Do store brands of dietary supplements contain the ingredients the labels claim?, asked scientists from The New York attorney general’s office. In analysis of supplements from Walmart, Target, GNC, and Walgreens, they found that only 21% of the supplements did contain the ingredients listed and that “most” contained ingredients not included on the label. The resulting response has included furor over the attorney general’s testing methods as well as people claiming that these results support what they knew all along. Amid all the outrage, some interesting points have caught my eye. Here’s what I found most interesting:
How Not to Test a Dietary Supplement in The New Yorker examines whether DNA barcode testing is an accurate way to assess the ingredients of supplements. (Tammy Rome, an herbalist and writer for Migraine.com, argues that it is not.)
Your Vitamins May Be Lying to You: Why Big Herba is Out of Control, in Salon, carries important information far beyond the sensational headline: “The very same mega-companies with gigantic chemical labs that make drugs are cooking up vitamin and herbal supplements labeled with sunny terms like ‘natural’ and ‘wholesome.’ Pfizer, Unilever, Novartis, GlaxoSmithKline and other big pharmaceutical firms make or sell supplements. Procter & Gamble Co. and Arm & Hammer are also in on the action. Wall Street is getting in on the game, too: the Carlyle Group, a private-equity titan, owns NBTY (formerly Nature’s Bounty), whose brands include Nature’s Bounty, Sundown Naturals, Puritan’s Pride, and Vitamin World.”
People take herbs and supplements for a variety of reasons, only one of which is distrust of the pharmaceutical industry. Still, if that’s important to you, then you’ll want to do careful research to find out if you’re supporting Big Pharma when purchasing supplements. Other people will seek out supplements sold by pharmaceutical companies, assuming that they have more rigorous scientific and safety standards than smaller, less known companies.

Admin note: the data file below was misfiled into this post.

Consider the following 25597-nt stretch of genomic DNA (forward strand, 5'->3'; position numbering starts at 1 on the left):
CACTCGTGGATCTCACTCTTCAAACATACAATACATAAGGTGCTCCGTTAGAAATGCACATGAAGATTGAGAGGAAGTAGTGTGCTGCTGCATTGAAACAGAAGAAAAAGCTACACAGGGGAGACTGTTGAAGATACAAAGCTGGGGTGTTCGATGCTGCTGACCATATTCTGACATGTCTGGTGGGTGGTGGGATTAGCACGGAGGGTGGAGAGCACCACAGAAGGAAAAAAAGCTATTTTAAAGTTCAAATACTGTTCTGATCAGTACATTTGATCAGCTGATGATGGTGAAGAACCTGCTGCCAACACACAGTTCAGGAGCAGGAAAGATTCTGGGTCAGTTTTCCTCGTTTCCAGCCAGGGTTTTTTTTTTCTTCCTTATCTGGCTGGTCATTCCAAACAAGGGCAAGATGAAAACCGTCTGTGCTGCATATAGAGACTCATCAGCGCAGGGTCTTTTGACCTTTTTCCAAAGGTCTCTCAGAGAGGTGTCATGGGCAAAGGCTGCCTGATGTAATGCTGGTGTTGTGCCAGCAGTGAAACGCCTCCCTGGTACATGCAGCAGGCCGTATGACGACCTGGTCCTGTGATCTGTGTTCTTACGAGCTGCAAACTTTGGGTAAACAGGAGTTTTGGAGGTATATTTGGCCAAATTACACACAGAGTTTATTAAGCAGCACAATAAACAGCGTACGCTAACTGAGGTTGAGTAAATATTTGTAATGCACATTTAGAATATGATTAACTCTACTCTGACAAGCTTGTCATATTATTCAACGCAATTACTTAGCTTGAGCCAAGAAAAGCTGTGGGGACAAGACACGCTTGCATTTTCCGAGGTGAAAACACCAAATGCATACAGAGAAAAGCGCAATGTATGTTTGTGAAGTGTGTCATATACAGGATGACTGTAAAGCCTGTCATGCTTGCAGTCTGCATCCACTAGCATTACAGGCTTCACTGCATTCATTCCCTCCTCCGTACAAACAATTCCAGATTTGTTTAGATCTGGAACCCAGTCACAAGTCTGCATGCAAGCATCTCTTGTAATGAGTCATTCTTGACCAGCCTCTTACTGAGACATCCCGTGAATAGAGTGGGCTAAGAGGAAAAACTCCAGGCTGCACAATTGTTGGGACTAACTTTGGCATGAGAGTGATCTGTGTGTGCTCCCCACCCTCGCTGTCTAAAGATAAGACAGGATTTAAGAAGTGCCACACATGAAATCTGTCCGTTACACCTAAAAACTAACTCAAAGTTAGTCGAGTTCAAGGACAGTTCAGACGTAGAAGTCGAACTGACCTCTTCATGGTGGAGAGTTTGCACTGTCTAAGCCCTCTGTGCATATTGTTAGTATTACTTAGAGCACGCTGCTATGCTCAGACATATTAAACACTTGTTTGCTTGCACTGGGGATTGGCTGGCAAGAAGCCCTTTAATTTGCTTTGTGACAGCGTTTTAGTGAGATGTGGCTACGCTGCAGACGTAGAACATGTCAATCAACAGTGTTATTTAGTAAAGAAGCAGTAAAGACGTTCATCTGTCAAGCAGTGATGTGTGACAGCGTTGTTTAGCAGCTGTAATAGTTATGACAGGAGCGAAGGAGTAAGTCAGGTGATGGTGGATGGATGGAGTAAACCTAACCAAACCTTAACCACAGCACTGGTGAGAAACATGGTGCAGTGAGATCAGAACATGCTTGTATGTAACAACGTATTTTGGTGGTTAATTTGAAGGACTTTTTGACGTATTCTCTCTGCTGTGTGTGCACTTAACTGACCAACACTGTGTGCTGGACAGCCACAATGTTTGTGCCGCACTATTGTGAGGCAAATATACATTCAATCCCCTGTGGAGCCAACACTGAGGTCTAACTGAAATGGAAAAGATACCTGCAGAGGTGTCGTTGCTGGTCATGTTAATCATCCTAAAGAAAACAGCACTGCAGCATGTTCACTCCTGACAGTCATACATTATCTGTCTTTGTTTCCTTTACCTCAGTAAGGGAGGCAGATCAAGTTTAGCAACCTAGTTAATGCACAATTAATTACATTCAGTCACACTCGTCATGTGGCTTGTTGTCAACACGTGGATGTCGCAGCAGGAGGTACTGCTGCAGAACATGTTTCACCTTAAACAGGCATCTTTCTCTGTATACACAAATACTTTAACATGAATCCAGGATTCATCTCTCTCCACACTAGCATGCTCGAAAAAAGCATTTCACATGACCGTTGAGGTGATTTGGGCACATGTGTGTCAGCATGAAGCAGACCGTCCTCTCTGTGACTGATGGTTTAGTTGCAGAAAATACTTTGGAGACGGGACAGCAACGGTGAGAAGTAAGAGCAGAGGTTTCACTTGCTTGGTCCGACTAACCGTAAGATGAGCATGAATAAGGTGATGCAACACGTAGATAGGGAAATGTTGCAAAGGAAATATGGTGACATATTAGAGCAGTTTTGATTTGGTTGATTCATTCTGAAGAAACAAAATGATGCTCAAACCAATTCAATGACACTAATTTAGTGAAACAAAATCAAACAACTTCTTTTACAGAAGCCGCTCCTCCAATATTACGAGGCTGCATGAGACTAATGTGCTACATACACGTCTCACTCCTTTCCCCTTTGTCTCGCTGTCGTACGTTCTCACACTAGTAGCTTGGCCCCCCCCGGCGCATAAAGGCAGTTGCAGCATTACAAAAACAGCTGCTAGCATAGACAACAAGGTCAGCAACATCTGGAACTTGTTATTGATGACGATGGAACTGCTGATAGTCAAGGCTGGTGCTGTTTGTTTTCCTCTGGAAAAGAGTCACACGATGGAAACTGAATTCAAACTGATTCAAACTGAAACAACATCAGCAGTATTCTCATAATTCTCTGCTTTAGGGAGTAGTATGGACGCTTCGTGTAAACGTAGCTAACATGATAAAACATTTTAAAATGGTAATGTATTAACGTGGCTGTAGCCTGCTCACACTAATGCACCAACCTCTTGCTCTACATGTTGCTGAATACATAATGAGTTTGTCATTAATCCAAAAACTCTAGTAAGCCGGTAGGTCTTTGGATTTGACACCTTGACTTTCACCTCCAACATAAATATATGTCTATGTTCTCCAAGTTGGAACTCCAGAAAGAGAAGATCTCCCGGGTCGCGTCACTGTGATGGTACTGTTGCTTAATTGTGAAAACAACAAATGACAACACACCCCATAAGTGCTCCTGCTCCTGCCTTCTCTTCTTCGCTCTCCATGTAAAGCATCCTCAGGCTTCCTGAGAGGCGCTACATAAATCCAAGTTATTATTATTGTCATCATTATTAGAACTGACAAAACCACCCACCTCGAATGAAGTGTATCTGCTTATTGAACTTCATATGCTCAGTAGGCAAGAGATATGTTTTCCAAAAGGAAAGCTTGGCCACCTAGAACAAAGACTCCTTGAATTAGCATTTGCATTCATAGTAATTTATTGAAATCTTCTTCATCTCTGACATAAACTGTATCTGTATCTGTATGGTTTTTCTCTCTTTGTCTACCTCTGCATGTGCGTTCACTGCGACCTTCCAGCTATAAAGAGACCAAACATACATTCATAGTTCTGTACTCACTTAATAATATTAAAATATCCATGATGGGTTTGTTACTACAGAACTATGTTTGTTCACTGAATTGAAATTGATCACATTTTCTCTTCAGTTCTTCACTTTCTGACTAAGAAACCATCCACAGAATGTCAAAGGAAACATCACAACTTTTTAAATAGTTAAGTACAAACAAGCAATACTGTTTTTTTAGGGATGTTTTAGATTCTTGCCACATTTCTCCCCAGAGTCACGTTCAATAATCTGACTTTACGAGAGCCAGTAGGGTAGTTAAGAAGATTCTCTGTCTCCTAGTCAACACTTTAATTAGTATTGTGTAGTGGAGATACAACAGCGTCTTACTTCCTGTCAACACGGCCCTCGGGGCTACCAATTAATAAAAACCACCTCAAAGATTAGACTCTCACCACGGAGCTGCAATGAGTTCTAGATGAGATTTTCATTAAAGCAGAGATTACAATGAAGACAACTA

In Be Careful Where You Buy Your Herbal Products!, headache specialist Alexander Mauskop, M.D., discusses the supplements he recommends and says that his preferred brand is Nature’s Way.
As so often happens, I’m left with no answers, just more questions. First, what about non-store brands? Does Nature’s Way, for example, contain the DNA of the listed ingredients? If so, it supports the idea that store brands could be lacking, though even that raises additional questions. If not, we’re still left to wonder if the testing methods were inaccurate or if all supplements or bogus or something in between. Also, if the pharmaceutical industry plays a large role in the supplement industry, does that make supplements more or less reliable, or does it make no difference? From my reading today, it appears that how you answer that question depends on your beliefs about Big Pharma. Finally, does this even matter? Will it change consumers’ purchasing behaviors? Will it just increase the divide between those who think supplements are the best and those who believe they’re hogwash? Will people become even more invested in their existing opinions, as studies have found happens when people who are anti-vaccination are shown pictures of children with the disease they aren’t vaccinating for?
What’s your reaction to the news? Will it change the way you think about supplements or where you buy them?